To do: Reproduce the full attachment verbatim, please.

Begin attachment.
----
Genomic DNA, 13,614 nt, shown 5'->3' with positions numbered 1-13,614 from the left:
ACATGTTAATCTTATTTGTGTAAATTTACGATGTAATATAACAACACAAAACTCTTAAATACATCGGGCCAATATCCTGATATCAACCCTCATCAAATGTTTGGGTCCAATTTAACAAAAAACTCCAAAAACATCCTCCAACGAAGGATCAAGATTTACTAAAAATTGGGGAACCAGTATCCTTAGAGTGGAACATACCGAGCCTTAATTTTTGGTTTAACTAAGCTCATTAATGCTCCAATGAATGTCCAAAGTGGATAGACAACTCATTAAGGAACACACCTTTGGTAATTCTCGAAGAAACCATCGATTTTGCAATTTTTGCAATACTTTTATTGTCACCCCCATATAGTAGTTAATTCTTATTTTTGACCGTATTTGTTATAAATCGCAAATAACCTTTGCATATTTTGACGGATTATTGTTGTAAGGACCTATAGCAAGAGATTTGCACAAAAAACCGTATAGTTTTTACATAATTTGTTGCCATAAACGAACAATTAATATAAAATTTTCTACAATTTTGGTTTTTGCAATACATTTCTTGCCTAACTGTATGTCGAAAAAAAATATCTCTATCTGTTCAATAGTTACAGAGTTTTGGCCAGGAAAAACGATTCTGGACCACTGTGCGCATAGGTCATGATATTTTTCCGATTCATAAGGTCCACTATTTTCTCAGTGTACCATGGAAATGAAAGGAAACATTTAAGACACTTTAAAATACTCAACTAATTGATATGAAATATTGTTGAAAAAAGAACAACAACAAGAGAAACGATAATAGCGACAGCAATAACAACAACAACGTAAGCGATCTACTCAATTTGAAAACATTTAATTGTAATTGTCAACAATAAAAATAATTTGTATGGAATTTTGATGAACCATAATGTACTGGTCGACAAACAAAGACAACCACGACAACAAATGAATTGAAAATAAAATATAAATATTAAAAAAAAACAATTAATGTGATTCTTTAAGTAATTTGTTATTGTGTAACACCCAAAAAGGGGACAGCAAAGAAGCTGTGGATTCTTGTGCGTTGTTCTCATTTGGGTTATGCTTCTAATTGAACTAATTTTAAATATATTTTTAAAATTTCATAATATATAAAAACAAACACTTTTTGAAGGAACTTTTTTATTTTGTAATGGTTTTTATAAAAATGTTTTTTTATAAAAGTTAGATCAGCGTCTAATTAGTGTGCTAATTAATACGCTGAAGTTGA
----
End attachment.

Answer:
Genomic DNA, 13,614 nt, shown 5'->3' with positions numbered 1-13,614 from the left:
ACATGTTAATCTTATTTGTGTAAATTTACGATGTAATATAACAACACAAAACTCTTAAATACATCGGGCCAATATCCTGATATCAACCCTCATCAAATGTTTGGGTCCAATTTAACAAAAAACTCCAAAAACATCCTCCAACGAAGGATCAAGATTTACTAAAAATTGGGGAACCAGTATCCTTAGAGTGGAACATACCGAGCCTTAATTTTTGGTTTAACTAAGCTCATTAATGCTCCAATGAATGTCCAAAGTGGATAGACAACTCATTAAGGAACACACCTTTGGTAATTCTCGAAGAAACCATCGATTTTGCAATTTTTGCAATACTTTTATTGTCACCCCCATATAGTAGTTAATTCTTATTTTTGACCGTATTTGTTATAAATCGCAAATAACCTTTGCATATTTTGACGGATTATTGTTGTAAGGACCTATAGCAAGAGATTTGCACAAAAAACCGTATAGTTTTTACATAATTTGTTGCCATAAACGAACAATTAATATAAAATTTTCTACAATTTTGGTTTTTGCAATACATTTCTTGCCTAACTGTATGTCGAAAAAAAATATCTCTATCTGTTCAATAGTTACAGAGTTTTGGCCAGGAAAAACGATTCTGGACCACTGTGCGCATAGGTCATGATATTTTTCCGATTCATAAGGTCCACTATTTTCTCAGTGTACCATGGAAATGAAAGGAAACATTTAAGACACTTTAAAATACTCAACTAATTGATATGAAATATTGTTGAAAAAAGAACAACAACAAGAGAAACGATAATAGCGACAGCAATAACAACAACAACGTAAGCGATCTACTCAATTTGAAAACATTTAATTGTAATTGTCAACAATAAAAATAATTTGTATGGAATTTTGATGAACCATAATGTACTGGTCGACAAACAAAGACAACCACGACAACAAATGAATTGAAAATAAAATATAAATATTAAAAAAAAACAATTAATGTGATTCTTTAAGTAATTTGTTATTGTGTAACACCCAAAAAGGGGACAGCAAAGAAGCTGTGGATTCTTGTGCGTTGTTCTCATTTGGGTTATGCTTCTAATTGAACTAATTTTAAATATATTTTTAAAATTTCATAATATATAAAAACAAACACTTTTTGAAGGAACTTTTTTATTTTGTAATGGTTTTTATAAAAATGTTTTTTTATAAAAGTTAGATCAGCGTCTAATTAGTGTGCTAATTAATACGCTGAAGTTGA